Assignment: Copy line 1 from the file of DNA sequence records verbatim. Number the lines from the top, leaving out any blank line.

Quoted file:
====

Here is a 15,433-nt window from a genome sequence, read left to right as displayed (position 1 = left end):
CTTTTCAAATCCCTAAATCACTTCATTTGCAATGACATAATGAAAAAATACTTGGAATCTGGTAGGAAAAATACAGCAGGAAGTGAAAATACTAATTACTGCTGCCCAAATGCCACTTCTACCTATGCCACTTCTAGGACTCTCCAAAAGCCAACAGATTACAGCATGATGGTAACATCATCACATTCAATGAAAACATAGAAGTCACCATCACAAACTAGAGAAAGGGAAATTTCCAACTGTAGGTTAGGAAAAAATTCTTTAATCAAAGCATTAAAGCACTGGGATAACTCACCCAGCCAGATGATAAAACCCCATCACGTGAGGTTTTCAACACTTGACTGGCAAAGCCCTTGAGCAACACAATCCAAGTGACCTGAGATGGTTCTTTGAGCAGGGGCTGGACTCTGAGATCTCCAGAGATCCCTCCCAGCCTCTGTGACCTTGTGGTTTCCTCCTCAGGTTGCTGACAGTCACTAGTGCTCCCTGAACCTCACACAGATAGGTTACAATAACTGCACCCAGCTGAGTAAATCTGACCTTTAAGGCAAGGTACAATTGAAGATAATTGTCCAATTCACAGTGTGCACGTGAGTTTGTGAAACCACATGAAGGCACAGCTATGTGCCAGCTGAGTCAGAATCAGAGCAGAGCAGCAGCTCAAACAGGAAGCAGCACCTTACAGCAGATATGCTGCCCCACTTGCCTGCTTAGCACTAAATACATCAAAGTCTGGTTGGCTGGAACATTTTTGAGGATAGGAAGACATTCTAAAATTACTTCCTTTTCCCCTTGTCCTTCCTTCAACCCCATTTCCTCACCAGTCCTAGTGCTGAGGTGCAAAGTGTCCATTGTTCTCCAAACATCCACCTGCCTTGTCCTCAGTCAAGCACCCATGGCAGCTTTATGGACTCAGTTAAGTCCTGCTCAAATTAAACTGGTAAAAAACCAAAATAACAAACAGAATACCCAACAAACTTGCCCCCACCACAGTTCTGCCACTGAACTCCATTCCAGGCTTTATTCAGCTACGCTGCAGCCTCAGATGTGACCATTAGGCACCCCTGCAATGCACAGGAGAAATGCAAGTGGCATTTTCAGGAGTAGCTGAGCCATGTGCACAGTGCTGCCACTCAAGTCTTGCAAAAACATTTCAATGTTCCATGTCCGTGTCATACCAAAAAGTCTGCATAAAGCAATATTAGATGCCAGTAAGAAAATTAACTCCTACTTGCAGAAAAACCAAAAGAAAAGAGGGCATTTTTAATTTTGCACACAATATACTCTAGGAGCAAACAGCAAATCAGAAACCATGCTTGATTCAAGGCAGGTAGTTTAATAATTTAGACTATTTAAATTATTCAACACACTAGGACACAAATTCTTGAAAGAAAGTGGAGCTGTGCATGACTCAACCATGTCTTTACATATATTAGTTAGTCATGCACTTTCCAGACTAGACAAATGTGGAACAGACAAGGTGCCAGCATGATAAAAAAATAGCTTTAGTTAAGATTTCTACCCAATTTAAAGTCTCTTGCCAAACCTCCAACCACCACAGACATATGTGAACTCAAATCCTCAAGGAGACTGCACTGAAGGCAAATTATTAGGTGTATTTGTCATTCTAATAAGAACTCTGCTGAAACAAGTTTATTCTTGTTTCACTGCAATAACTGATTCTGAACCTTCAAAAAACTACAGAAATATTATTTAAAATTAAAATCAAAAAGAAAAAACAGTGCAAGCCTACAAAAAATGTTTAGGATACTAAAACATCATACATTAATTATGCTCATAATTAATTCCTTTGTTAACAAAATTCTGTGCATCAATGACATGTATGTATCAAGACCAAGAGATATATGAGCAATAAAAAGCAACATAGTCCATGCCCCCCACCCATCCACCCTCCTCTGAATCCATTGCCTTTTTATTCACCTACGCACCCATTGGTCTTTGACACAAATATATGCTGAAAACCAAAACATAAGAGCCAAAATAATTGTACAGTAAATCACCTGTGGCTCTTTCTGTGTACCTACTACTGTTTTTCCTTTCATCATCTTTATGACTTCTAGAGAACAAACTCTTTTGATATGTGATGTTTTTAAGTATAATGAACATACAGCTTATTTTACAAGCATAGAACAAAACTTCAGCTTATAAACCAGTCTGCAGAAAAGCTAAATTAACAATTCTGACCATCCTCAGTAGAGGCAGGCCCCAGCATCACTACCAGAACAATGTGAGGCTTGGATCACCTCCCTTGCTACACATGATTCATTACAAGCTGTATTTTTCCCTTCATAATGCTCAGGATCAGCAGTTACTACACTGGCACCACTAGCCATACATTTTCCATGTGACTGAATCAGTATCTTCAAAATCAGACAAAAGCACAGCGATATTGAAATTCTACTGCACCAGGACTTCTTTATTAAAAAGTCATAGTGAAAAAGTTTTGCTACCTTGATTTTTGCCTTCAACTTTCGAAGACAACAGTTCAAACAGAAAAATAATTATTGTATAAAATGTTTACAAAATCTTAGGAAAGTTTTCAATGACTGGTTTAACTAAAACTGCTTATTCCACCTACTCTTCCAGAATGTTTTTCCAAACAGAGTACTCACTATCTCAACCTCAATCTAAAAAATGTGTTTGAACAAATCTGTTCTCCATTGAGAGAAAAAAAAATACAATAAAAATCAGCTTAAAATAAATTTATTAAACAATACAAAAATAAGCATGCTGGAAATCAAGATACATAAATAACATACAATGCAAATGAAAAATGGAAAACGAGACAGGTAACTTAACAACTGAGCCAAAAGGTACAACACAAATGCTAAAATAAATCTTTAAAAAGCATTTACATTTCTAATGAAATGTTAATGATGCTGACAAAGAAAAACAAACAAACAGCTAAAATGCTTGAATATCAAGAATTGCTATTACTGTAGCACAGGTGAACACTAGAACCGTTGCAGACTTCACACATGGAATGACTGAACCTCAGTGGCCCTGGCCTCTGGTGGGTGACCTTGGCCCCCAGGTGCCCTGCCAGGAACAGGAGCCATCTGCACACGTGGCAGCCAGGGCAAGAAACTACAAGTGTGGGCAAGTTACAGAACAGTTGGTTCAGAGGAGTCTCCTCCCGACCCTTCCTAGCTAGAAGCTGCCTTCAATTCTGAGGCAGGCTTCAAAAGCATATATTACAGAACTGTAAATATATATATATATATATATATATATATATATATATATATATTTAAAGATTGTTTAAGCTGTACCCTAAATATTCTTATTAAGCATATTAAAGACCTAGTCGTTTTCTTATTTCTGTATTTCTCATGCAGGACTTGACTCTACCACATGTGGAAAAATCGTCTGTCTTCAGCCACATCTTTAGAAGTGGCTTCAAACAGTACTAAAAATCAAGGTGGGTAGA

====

Here is a 15,433-nt window from a genome sequence, read left to right as displayed (position 1 = left end):